Salesian Brother Geza Nadudvari, Economer of the "St Stephen King" Province of Hungary, shares some of his reflections on Europe, his country and the Salesian presence.
In the past, Salesian Europe tended to have an attitude of superiority. Today, thanks be to God, even the older Salesians have realized that our consecrated vocation is the most important aspect that unites us and that the more Salesians are present from several different countries, the more the Salesian community will be enriched and more attractive even to the local youth, thanks to the contribution of young missionaries.
In the past, we had more older Salesians who survived 40 years of persecution. Now there are only four of them. That's why we can say we just have to look ahead. But thanks to the enthusiasm of the few local Salesians and missionaries, our future is bright. We are slowly emerging from below and the Salesian charism still generates its fruit.
Our presence in the country started in 1913 and, re-liberated in 1989, as Salesians we have recovered some old traditional centers and infrastructures and started a marvelous house at Kazincbarcika. It is a community in eastern Hungary, one of our country's underdeveloped regions most affected by Communism, and where one of the great Rom communities resides. Thus, in the heart of modern Europe, one of the most important Salesian missions is located.
When one is assigned to that work, we all feel privileged, and I am honored to be the first Hungarian pioneer there. In 2006, we started a new community with two Salesian missionaries and it developed as if miraculously, like Don Bosco's experience in Valdocco. In fact, in God's grace, in only a few years a wonderful mission has emerged with a huge vocational school for the poorest, a parish and a secondary school, and it is now the strongest and most significant Salesian presence in Hungary.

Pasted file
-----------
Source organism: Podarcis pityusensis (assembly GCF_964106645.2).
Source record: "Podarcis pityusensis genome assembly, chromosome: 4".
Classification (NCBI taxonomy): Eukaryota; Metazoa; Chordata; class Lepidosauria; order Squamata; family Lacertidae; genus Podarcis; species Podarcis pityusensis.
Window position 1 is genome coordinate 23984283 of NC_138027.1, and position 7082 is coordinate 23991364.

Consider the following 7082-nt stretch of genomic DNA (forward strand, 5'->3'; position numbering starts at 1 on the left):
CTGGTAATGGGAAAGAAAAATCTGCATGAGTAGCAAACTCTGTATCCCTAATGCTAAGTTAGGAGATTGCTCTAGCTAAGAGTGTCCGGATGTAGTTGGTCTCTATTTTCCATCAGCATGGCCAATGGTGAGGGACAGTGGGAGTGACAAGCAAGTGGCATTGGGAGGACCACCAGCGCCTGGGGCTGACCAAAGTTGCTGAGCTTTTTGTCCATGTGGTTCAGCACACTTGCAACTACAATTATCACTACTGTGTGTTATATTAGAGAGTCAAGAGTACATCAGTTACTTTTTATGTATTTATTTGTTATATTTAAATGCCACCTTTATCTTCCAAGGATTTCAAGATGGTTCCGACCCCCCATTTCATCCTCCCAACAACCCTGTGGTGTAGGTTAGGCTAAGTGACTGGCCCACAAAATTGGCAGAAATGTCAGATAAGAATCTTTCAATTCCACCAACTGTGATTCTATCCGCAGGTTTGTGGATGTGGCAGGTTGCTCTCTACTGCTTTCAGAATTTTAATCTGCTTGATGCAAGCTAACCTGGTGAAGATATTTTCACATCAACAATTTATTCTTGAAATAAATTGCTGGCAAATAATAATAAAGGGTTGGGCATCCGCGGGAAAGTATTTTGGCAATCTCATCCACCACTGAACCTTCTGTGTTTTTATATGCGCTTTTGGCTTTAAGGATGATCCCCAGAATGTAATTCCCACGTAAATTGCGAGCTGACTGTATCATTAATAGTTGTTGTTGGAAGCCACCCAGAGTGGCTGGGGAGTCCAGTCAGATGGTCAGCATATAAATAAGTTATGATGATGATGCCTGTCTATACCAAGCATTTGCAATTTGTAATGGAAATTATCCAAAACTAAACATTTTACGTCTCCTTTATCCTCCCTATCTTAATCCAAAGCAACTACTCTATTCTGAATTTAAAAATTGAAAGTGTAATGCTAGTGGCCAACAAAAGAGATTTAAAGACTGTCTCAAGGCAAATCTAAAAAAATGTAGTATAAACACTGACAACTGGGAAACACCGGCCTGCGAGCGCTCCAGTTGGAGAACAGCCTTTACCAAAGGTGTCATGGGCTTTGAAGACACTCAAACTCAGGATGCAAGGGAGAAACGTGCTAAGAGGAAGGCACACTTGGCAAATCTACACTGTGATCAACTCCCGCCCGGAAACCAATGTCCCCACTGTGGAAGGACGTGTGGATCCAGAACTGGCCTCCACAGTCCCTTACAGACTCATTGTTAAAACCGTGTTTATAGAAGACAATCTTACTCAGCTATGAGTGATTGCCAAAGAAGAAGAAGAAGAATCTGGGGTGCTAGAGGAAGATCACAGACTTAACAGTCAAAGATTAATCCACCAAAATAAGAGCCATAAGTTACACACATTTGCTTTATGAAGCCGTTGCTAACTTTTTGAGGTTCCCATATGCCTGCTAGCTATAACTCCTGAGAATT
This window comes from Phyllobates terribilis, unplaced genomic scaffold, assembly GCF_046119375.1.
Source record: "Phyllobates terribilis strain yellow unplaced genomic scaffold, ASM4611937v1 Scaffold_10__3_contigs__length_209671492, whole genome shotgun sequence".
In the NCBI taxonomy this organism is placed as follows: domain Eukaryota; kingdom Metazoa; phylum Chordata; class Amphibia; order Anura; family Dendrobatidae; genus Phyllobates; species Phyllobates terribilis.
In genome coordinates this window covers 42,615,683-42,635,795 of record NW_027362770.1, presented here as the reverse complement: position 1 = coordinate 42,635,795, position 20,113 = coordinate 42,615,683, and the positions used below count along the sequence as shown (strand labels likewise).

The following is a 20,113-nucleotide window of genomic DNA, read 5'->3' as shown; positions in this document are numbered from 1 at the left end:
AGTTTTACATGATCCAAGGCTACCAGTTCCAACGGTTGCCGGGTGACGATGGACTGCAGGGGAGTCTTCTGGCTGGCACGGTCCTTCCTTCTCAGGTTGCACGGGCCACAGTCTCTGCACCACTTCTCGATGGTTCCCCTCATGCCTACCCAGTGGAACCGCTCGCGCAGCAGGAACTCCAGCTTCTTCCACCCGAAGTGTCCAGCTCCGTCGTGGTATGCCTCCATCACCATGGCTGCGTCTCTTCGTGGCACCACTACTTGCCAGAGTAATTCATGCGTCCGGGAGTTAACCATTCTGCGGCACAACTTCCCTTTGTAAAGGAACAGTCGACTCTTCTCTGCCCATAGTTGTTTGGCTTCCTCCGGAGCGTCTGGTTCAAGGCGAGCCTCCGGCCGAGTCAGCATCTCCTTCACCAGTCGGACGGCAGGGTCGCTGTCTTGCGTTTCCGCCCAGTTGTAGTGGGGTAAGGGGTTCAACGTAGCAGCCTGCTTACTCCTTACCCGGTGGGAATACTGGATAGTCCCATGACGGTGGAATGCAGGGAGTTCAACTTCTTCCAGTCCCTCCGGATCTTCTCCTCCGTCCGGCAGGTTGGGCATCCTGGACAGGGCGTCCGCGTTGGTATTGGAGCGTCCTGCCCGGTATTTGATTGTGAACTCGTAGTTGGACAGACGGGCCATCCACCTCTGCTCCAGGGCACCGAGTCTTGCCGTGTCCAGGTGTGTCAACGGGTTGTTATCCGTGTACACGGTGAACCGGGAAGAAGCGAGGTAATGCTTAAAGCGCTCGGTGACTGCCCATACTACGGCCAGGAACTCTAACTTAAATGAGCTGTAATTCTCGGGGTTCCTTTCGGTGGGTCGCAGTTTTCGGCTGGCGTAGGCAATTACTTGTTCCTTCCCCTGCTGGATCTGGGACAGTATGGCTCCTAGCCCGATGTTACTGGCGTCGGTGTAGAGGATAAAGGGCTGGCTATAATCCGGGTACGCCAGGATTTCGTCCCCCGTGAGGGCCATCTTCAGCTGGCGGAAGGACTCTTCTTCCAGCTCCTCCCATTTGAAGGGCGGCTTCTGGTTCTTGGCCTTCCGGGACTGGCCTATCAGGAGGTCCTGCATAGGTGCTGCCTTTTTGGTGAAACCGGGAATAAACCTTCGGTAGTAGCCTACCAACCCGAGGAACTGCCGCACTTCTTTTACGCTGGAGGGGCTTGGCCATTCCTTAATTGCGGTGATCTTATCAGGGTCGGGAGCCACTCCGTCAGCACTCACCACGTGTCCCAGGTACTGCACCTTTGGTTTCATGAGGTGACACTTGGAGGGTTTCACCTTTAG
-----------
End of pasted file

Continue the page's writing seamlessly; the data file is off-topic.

There was also a "Sandor effect" on the Salesian consecrated vocations in our Province following the beatification of Salesian Coadjutor Stefano Sandor in 2013 - a blessed one who did not do exceptional things but just like St. Francis of Sales and Don Bosco, reached spiritual peaks in the fulfillment of their own duties.
At the time I was the only Coadjutor in Hungary and so this vocation did not appeal to young people; it was only considered a passage to priesthood. Beatification was the first occasion for public sharing of this consecration. Today, the figure of Blessed Sandor is widely known among young people, and those who have never considered the priesthood vocation might willingly respond to God's call to become Salesian Coadjutor. In fact, it is certainly more a blessing from heaven than the result of a human effort, but since we have blessed Stefano Sandor, we have at least one vocation to the consecrated life of the Salesian laity every year, and we are constantly blessed with new Salesian novices!
The website of the Hungarian Province is available at: http://www.szaleziak.hu/